Date Published: July 28, 2017
Publisher: Public Library of Science
Author(s): Özlem Demirel, Olivier Balló, Pavankumar N. G. Reddy, Olesya Vakhrusheva, Jing Zhang, Astrid Eichler, Ramona Fernandes, Susanne Badura, Hubert Serve, Christian Brandts, Persio Dello Sbarba.
Treatment with tyrosine kinase inhibitors is the standard of care for Philadelphia chromosome positive leukemias. However the eradication of leukemia initiating cells remains a challenge. Circumstantial evidence suggests that the cytokine microenvironment may play a role in BCR-ABL mediated leukemogenesis and in imatinib resistance. Gene expression analyses of BCR-ABL positive ALL long-term cultured cells revealed strong reduction of SOCS mRNA expression after imatinib treatment, thereby demonstrating a strong inhibition of cytokine signaling. In this study we employed SOCS1—a strong inhibitor of cytokine signaling—as a tool to terminate external cytokine signals in BCR-ABL transformed cells in vitro and in vivo. In colony formation assays with primary bone marrow cells, expression of SOCS1 decreased colony numbers under pro-proliferative cytokines, while it conferred growth resistance to anti-proliferative cytokines. Importantly, co-expression of SOCS1 with BCR-ABL led to the development of a MPD phenotype with a prolonged disease latency compared to BCR-ABL alone in a murine bone marrow transplantation model. Interestingly, SOCS1 co-expression protected 20% of mice from MPD development. In summary, we conclude that under pro-proliferative cytokine stimulation at the onset of myeloproliferative diseases SOCS1 acts as a tumor suppressor, while under anti-proliferative conditions it exerts oncogenic function. Therefore SOCS1 can promote opposing functions depending on the cytokine environment.
The reciprocal translocation of chromosomes 9 and 22 [t(9;22)(q34;q11)] generates the so called Philadelphia chromosome harboring the fusion gene BCR-ABL.[1,2] The non-receptor tyrosine kinase c-ABL regulates a variety of cellular processes including cell growth and survival.[3,4] Fusion of BCR upstream to the ABL gene results in a constitutively active tyrosine kinase conferring proliferative advantages and resistance to apoptosis on affected cells. Depending on the breakpoint in the BCR gene, fusion proteins of different sizes are generated, most commonly proteins of 210 kDa (BCR-ABLp210) or 185 kDa (BCR-ABLp185). BCR-ABLp210 is present in about 90% of chronic myeloid leukemia (CML) patients and approximately one third of B-cell acute lymphoid leukemia (B-ALL) patients. On the other hand BCR-ABLp185 is detected in B-ALL leukemia and is rarely found in CML patients. In murine models, over-expression of the respective protein in hematopoietic stem and progenitor cells gives rise to an aggressive myeloproliferative disease (MPD) or leukemia phenotype with very short latency.[8,9] Although development of tyrosine kinase inhibitors (TKI) was a remarkable milestone for the therapy of BCR-ABL positive leukemias, disease persistence and resistance to TKIs are remaining issues. Mutations in the kinase domain[10,11], elevated BCR-ABL levels and increased STAT5 expression are among the reasons causing resistance to TKIs. Recent studies suggest that CML stem cells are not addicted to BCR-ABL and are therefore not eliminated by imatinib. Cytokine support is a crucial factor allowing growth and survival of CML stem cells independent of BCR-ABL activity. Thus, the cytokine microenvironment is an important determinant in BCR-ABL positive leukemia.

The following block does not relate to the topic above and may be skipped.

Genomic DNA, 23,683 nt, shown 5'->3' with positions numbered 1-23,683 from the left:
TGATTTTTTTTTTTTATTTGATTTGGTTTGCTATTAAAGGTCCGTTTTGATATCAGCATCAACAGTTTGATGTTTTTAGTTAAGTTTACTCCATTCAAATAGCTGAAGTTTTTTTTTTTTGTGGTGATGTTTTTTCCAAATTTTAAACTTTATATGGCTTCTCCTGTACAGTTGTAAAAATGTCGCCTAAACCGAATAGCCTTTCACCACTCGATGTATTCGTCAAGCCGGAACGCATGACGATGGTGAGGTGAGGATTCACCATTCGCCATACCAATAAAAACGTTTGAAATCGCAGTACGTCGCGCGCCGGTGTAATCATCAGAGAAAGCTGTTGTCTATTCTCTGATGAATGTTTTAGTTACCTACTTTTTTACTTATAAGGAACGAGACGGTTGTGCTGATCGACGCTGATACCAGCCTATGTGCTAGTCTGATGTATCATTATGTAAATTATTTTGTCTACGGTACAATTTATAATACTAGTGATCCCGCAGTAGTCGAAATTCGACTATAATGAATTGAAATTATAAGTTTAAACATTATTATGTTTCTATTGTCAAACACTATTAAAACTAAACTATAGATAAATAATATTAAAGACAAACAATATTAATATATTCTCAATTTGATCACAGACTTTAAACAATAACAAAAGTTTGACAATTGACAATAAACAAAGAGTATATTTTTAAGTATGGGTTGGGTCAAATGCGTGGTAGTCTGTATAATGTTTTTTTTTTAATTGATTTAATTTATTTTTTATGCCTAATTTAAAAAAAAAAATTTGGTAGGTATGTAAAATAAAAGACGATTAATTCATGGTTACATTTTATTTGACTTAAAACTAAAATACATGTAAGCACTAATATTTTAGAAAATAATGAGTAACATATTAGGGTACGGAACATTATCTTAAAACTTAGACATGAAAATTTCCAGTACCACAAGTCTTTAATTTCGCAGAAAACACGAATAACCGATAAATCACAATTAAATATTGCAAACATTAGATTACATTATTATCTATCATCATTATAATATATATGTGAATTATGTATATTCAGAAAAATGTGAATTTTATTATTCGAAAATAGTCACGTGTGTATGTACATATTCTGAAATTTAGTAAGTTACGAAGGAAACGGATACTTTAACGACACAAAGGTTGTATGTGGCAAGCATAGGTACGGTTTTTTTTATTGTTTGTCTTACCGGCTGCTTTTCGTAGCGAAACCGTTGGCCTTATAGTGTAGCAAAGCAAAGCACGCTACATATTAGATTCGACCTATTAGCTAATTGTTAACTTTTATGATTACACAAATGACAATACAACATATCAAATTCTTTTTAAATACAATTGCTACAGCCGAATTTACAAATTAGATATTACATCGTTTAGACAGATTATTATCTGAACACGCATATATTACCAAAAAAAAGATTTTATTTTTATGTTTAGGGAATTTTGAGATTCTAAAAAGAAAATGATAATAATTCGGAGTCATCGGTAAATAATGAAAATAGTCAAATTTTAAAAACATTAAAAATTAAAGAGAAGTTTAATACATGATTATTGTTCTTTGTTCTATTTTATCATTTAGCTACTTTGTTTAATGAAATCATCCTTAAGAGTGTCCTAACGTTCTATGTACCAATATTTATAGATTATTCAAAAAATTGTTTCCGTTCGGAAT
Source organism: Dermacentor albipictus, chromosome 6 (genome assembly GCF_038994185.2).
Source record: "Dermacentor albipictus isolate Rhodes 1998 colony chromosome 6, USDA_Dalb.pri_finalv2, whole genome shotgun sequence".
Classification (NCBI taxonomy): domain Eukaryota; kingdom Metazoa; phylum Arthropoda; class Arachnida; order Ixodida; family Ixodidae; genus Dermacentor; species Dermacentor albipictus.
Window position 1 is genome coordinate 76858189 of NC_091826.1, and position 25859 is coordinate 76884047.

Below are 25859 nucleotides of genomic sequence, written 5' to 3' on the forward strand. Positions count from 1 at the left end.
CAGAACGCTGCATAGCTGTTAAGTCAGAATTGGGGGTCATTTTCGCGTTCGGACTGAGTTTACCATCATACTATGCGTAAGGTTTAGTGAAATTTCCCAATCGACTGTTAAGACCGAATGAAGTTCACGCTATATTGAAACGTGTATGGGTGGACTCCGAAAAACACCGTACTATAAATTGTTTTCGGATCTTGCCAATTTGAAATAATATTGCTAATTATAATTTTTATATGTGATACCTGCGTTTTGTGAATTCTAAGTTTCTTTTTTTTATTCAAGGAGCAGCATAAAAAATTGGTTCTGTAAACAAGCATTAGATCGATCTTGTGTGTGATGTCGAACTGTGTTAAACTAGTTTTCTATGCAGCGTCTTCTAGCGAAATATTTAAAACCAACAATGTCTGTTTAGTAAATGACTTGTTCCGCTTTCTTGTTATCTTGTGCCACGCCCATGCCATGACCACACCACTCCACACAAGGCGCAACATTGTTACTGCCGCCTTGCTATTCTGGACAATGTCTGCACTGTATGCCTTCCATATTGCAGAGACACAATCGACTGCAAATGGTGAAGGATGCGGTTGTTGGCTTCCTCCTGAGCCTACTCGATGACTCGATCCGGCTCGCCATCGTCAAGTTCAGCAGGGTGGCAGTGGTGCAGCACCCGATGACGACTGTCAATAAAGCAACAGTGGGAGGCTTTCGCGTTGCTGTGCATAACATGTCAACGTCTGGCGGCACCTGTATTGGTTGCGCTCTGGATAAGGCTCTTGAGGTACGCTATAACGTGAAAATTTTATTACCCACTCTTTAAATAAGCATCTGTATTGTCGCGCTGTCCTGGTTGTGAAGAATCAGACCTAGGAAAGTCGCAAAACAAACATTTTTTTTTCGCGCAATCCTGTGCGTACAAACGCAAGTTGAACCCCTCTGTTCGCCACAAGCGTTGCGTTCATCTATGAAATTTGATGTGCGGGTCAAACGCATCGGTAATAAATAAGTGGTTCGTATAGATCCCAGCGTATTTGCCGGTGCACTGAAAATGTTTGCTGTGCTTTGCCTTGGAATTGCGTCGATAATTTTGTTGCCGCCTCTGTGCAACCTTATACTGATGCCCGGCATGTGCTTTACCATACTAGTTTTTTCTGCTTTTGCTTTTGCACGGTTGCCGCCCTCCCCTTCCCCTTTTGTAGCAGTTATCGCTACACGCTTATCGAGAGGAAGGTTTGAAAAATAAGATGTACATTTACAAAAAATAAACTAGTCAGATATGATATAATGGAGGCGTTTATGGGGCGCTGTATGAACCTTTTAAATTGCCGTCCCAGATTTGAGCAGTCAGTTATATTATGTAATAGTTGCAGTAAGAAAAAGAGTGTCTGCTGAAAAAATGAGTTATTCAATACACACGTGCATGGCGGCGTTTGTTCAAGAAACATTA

Although application of TKIs such as imatinib turned CML from a life-threatening condition to a treatable disease, eradication of leukemia initiating stem cells is still an unsolved problem. One of the factors causing TKI resistance is the cytokine environment that supports growth and survival of CML stem cells irrespective of BCR-ABL activity. In line with this, disruption of the cytokine support in BCR-ABL induced lymphoblastic leukemia enhances sensitivity to imatinib. To further elucidate the function of cytokines in BCR-ABL mediated transformation and leukemogenesis we used SOCS1 as a tool to modulate cytokine signals.